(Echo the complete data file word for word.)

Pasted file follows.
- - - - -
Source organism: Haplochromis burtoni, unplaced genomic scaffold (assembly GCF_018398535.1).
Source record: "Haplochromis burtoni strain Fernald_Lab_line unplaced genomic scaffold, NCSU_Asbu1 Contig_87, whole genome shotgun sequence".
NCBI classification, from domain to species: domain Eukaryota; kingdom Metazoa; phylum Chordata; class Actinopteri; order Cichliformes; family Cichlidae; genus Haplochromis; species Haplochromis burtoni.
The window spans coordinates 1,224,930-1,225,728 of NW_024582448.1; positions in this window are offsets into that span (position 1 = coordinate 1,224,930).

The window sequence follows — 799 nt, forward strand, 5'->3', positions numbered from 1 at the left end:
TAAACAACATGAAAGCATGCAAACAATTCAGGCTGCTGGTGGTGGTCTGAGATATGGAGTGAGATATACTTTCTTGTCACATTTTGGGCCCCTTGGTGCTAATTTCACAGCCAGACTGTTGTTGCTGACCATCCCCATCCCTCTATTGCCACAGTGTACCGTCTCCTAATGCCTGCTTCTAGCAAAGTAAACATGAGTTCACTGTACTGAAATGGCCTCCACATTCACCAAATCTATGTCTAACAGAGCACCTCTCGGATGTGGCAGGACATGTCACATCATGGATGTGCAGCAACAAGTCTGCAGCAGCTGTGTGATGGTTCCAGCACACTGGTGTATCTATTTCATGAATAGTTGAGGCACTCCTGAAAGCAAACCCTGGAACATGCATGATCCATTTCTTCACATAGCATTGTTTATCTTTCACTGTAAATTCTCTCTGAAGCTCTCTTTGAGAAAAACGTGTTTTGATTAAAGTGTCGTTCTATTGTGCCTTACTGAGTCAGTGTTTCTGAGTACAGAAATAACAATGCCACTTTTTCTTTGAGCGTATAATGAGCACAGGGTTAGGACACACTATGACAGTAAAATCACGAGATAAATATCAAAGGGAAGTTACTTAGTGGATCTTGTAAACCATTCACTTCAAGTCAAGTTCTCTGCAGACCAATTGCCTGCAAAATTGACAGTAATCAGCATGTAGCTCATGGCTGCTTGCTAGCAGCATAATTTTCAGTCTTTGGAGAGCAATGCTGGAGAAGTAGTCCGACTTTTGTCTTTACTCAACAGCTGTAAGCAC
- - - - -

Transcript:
Source organism: Haplochromis burtoni, unplaced genomic scaffold (assembly GCF_018398535.1).
Source record: "Haplochromis burtoni strain Fernald_Lab_line unplaced genomic scaffold, NCSU_Asbu1 Contig_87, whole genome shotgun sequence".
NCBI classification, from domain to species: domain Eukaryota; kingdom Metazoa; phylum Chordata; class Actinopteri; order Cichliformes; family Cichlidae; genus Haplochromis; species Haplochromis burtoni.
The window spans coordinates 1,224,930-1,225,728 of NW_024582448.1; positions in this window are offsets into that span (position 1 = coordinate 1,224,930).

The window sequence follows — 799 nt, forward strand, 5'->3', positions numbered from 1 at the left end:
TAAACAACATGAAAGCATGCAAACAATTCAGGCTGCTGGTGGTGGTCTGAGATATGGAGTGAGATATACTTTCTTGTCACATTTTGGGCCCCTTGGTGCTAATTTCACAGCCAGACTGTTGTTGCTGACCATCCCCATCCCTCTATTGCCACAGTGTACCGTCTCCTAATGCCTGCTTCTAGCAAAGTAAACATGAGTTCACTGTACTGAAATGGCCTCCACATTCACCAAATCTATGTCTAACAGAGCACCTCTCGGATGTGGCAGGACATGTCACATCATGGATGTGCAGCAACAAGTCTGCAGCAGCTGTGTGATGGTTCCAGCACACTGGTGTATCTATTTCATGAATAGTTGAGGCACTCCTGAAAGCAAACCCTGGAACATGCATGATCCATTTCTTCACATAGCATTGTTTATCTTTCACTGTAAATTCTCTCTGAAGCTCTCTTTGAGAAAAACGTGTTTTGATTAAAGTGTCGTTCTATTGTGCCTTACTGAGTCAGTGTTTCTGAGTACAGAAATAACAATGCCACTTTTTCTTTGAGCGTATAATGAGCACAGGGTTAGGACACACTATGACAGTAAAATCACGAGATAAATATCAAAGGGAAGTTACTTAGTGGATCTTGTAAACCATTCACTTCAAGTCAAGTTCTCTGCAGACCAATTGCCTGCAAAATTGACAGTAATCAGCATGTAGCTCATGGCTGCTTGCTAGCAGCATAATTTTCAGTCTTTGGAGAGCAATGCTGGAGAAGTAGTCCGACTTTTGTCTTTACTCAACAGCTGTAAGCAC